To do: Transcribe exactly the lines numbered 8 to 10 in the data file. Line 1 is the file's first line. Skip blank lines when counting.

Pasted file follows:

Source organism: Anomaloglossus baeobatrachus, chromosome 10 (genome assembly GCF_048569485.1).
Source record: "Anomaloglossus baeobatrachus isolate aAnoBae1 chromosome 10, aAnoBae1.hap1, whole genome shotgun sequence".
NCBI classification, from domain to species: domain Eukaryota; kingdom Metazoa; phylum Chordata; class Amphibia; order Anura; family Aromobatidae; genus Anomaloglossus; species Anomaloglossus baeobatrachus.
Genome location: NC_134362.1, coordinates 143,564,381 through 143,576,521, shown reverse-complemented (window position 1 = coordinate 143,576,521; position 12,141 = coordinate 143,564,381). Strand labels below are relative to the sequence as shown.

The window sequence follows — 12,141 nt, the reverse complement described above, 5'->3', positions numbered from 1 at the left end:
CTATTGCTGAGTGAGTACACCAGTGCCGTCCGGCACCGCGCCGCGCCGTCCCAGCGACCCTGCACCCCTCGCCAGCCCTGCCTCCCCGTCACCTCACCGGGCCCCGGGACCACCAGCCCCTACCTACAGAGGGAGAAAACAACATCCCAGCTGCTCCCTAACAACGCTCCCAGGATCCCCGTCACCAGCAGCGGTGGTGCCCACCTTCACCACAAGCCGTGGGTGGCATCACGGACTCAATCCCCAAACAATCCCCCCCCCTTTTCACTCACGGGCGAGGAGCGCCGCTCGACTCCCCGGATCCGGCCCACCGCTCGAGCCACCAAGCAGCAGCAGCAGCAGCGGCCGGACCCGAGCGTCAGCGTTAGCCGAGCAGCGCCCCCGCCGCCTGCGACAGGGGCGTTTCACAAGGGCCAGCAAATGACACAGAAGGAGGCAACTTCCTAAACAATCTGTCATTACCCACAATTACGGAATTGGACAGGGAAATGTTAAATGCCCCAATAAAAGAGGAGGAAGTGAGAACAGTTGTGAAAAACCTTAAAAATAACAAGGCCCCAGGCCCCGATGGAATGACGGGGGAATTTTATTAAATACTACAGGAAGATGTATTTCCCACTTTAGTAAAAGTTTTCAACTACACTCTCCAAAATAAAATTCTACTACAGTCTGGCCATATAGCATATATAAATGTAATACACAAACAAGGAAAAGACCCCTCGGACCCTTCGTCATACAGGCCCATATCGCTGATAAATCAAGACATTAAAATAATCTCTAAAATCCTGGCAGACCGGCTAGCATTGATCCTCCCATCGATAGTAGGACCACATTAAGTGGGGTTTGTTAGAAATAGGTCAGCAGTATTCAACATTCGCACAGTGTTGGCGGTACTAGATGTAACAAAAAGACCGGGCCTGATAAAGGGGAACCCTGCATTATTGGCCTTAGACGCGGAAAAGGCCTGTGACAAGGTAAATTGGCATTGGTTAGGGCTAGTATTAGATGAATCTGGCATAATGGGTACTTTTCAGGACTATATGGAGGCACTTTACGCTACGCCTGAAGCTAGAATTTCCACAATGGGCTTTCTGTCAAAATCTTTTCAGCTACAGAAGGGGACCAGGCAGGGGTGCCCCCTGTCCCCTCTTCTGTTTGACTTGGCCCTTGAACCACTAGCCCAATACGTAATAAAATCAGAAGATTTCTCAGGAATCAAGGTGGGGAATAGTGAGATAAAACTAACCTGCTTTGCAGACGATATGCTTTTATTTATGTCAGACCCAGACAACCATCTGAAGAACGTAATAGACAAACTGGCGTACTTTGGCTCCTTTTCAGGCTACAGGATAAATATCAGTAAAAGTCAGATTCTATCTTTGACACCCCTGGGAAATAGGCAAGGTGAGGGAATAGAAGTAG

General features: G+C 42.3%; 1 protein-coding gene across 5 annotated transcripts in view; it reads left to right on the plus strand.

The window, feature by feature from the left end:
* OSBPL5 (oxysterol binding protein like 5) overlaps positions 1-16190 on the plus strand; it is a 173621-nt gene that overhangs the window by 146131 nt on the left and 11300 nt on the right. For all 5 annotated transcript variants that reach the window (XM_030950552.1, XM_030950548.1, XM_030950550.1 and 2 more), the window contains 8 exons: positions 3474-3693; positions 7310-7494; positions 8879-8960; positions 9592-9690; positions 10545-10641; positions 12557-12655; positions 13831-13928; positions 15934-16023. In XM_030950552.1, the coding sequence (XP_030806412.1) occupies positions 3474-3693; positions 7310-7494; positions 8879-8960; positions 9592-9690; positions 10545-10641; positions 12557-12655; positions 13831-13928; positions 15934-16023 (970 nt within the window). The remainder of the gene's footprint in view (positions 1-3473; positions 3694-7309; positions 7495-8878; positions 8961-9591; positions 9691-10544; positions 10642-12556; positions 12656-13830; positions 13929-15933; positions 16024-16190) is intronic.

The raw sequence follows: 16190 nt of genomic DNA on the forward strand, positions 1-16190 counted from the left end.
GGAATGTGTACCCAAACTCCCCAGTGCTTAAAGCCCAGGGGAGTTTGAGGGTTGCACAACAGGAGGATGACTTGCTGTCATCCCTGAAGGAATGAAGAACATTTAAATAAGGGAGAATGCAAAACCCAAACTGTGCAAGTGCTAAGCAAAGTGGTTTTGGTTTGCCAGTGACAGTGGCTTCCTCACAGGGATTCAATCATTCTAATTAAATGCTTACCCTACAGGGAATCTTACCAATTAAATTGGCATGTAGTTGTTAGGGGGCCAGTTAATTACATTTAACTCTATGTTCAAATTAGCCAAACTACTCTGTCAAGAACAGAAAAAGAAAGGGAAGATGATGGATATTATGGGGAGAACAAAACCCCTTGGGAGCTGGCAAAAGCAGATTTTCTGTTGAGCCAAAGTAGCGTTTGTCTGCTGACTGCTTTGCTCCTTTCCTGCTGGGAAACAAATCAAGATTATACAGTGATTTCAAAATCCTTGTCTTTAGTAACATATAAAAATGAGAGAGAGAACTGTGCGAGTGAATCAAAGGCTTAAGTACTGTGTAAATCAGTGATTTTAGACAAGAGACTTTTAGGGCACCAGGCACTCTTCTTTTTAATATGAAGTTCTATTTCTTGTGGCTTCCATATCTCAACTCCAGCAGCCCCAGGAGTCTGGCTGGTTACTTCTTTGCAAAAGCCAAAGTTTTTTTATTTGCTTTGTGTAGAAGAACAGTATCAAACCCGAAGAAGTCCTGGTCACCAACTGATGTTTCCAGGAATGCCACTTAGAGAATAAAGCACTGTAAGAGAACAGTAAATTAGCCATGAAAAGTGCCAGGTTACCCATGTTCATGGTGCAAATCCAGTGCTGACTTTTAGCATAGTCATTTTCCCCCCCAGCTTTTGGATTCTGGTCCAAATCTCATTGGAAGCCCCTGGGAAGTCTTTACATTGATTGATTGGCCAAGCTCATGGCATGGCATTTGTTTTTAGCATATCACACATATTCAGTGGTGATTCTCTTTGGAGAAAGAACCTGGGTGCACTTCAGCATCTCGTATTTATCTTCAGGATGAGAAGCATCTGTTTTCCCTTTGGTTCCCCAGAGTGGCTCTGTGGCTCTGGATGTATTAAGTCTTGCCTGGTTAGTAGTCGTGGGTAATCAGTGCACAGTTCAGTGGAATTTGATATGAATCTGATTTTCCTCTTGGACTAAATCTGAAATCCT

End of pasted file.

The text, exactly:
The window, feature by feature from the left end:
* OSBPL5 (oxysterol binding protein like 5) overlaps positions 1-16190 on the plus strand; it is a 173621-nt gene that overhangs the window by 146131 nt on the left and 11300 nt on the right. For all 5 annotated transcript variants that reach the window (XM_030950552.1, XM_030950548.1, XM_030950550.1 and 2 more), the window contains 8 exons: positions 3474-3693; positions 7310-7494; positions 8879-8960; positions 9592-9690; positions 10545-10641; positions 12557-12655; positions 13831-13928; positions 15934-16023. In XM_030950552.1, the coding sequence (XP_030806412.1) occupies positions 3474-3693; positions 7310-7494; positions 8879-8960; positions 9592-9690; positions 10545-10641; positions 12557-12655; positions 13831-13928; positions 15934-16023 (970 nt within the window). The remainder of the gene's footprint in view (positions 1-3473; positions 3694-7309; positions 7495-8878; positions 8961-9591; positions 9691-10544; positions 10642-12556; positions 12656-13830; positions 13929-15933; positions 16024-16190) is intronic.

The raw sequence follows: 16190 nt of genomic DNA on the forward strand, positions 1-16190 counted from the left end.